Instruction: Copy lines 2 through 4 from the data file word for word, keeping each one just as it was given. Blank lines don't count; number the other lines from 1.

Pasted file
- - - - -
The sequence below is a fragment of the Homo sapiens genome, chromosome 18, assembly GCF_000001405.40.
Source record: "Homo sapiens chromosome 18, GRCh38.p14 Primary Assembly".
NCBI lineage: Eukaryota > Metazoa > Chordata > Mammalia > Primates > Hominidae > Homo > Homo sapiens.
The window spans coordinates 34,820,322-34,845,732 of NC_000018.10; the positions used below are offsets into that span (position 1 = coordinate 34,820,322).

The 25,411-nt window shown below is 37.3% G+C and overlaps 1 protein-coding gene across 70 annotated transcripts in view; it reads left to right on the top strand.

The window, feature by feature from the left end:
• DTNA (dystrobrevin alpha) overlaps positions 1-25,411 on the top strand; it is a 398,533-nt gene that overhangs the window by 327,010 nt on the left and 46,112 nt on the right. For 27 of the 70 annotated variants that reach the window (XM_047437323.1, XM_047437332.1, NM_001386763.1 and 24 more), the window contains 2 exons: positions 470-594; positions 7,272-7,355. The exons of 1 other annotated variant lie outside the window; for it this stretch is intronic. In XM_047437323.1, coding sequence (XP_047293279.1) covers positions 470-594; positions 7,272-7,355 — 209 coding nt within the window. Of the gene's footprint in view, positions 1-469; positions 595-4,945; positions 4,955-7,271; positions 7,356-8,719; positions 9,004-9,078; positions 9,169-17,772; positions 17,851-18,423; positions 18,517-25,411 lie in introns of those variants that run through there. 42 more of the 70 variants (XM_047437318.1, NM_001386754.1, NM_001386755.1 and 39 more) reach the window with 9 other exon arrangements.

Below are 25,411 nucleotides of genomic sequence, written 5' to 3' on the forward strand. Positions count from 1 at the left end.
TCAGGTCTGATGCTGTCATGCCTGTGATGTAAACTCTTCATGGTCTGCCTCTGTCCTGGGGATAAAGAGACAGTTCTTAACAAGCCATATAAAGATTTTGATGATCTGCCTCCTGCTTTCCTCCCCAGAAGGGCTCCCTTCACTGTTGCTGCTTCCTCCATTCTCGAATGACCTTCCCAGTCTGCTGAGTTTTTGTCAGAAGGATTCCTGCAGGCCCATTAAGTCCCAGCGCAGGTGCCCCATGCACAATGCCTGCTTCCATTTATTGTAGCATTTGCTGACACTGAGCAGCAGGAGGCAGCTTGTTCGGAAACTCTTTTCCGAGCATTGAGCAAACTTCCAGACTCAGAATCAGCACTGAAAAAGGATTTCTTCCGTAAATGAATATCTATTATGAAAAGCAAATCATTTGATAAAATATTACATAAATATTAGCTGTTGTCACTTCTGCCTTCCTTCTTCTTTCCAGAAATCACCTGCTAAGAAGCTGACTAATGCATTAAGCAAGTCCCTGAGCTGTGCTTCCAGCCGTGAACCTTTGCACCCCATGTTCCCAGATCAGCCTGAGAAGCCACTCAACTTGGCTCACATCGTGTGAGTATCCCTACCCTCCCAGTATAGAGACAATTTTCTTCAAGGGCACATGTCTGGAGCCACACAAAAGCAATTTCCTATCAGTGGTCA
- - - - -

Source record: "Homo sapiens chromosome 18, GRCh38.p14 Primary Assembly".
NCBI lineage: Eukaryota > Metazoa > Chordata > Mammalia > Primates > Hominidae > Homo > Homo sapiens.
The window spans coordinates 34,820,322-34,845,732 of NC_000018.10; the positions used below are offsets into that span (position 1 = coordinate 34,820,322).